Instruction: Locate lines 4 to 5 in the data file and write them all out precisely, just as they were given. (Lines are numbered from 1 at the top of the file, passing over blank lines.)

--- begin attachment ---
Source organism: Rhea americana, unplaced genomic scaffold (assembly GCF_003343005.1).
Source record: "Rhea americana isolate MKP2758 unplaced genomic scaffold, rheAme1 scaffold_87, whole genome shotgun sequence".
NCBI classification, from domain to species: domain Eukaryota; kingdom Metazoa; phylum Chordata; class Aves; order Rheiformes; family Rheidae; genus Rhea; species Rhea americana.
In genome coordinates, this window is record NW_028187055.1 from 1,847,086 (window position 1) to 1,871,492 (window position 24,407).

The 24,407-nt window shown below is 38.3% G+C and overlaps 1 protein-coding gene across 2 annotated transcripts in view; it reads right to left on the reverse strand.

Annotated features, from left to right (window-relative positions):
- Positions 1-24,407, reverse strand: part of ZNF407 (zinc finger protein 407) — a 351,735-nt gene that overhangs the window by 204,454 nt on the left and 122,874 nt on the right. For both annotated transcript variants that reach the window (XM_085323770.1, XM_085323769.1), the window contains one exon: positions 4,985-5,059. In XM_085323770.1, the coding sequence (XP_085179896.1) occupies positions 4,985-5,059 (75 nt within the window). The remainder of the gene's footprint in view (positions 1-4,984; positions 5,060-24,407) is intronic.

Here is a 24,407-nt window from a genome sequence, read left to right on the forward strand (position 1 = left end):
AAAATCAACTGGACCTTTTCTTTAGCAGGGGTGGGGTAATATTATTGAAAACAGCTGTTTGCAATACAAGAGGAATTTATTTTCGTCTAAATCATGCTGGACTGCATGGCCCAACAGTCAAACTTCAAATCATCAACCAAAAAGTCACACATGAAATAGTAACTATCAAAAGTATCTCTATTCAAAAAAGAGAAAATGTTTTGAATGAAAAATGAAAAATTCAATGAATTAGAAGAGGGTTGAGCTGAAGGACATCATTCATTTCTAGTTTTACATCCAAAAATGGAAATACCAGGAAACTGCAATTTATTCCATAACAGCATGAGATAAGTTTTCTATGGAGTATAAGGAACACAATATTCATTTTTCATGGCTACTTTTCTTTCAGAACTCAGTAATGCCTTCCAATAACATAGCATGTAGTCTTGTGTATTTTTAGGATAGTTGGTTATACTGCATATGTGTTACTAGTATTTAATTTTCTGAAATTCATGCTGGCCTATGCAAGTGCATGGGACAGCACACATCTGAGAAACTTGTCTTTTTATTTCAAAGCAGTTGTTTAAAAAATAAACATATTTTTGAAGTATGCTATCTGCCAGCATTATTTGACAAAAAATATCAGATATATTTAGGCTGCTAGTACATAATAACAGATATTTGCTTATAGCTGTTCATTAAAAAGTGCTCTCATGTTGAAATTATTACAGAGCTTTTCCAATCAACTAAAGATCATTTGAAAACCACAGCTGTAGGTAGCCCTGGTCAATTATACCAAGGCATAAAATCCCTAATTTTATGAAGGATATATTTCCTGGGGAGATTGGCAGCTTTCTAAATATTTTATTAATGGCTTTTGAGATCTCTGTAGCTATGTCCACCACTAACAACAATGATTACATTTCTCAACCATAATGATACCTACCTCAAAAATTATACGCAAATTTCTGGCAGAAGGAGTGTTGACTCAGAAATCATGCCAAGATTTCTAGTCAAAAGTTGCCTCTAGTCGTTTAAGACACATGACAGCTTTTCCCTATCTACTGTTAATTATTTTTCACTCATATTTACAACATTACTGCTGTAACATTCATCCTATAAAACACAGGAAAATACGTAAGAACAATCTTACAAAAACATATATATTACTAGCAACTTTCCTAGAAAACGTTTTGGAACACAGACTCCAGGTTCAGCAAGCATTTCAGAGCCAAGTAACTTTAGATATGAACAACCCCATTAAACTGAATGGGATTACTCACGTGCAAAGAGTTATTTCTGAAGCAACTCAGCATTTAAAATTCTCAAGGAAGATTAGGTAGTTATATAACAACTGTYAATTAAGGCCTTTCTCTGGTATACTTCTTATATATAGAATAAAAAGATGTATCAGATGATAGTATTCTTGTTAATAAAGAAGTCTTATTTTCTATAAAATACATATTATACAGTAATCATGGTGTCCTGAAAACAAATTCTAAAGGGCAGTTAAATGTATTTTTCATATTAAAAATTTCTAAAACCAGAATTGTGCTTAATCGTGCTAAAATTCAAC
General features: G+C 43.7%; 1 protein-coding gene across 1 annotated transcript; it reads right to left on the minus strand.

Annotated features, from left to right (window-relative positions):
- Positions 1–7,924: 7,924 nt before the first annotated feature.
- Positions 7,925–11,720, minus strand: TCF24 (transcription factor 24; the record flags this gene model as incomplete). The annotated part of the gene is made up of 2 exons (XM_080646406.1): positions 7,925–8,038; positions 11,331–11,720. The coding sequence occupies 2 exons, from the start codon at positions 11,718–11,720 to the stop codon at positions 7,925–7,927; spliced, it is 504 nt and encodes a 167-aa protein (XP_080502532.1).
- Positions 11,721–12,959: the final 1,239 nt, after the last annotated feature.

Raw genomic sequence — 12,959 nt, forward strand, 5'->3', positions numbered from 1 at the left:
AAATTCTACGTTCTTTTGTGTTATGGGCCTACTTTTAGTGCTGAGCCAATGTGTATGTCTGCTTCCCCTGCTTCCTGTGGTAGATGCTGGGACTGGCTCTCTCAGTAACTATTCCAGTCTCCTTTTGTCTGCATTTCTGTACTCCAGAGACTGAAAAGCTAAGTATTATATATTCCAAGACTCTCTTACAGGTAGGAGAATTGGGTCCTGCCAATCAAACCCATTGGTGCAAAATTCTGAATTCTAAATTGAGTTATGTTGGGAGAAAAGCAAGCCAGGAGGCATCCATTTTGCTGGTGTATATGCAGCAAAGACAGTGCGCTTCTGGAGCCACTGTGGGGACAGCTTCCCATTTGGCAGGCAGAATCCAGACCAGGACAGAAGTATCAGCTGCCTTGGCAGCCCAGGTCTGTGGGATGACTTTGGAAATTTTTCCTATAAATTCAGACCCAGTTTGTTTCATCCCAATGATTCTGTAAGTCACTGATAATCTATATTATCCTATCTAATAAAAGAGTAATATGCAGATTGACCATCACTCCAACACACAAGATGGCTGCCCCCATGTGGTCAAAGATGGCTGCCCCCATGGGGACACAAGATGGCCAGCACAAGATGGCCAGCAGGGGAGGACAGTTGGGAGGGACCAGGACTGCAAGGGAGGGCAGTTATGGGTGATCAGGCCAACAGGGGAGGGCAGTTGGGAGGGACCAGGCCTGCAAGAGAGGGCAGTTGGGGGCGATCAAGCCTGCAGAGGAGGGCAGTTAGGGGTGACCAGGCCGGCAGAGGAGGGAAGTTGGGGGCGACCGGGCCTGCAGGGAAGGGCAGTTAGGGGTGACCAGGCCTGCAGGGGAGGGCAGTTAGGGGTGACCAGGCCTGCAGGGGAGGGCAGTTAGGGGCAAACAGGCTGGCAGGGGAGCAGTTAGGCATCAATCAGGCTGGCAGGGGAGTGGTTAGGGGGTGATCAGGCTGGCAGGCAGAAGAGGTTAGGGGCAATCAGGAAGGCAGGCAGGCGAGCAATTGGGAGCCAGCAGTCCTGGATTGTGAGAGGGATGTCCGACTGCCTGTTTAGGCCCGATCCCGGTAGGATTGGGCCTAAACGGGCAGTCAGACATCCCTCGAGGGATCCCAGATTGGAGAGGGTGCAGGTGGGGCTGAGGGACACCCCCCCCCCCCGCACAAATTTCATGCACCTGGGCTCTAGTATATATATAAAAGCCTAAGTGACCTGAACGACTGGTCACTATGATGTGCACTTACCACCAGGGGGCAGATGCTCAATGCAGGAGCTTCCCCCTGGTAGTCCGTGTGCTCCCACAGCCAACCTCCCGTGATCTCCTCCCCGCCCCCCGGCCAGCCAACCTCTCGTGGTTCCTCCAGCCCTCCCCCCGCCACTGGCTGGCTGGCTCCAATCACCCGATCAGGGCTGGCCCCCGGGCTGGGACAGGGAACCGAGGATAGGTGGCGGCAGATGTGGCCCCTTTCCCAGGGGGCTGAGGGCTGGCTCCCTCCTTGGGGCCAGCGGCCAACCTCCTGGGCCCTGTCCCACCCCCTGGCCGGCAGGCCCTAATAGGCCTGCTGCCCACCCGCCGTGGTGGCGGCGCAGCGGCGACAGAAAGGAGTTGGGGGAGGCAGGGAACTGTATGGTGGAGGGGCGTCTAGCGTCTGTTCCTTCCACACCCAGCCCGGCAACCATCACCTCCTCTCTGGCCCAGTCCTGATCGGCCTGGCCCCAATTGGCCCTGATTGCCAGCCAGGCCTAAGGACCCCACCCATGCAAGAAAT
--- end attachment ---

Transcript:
In genome coordinates, this window is record NW_028187055.1 from 1,847,086 (window position 1) to 1,871,492 (window position 24,407).

The 24,407-nt window shown below is 38.3% G+C and overlaps 1 protein-coding gene across 2 annotated transcripts in view; it reads right to left on the reverse strand.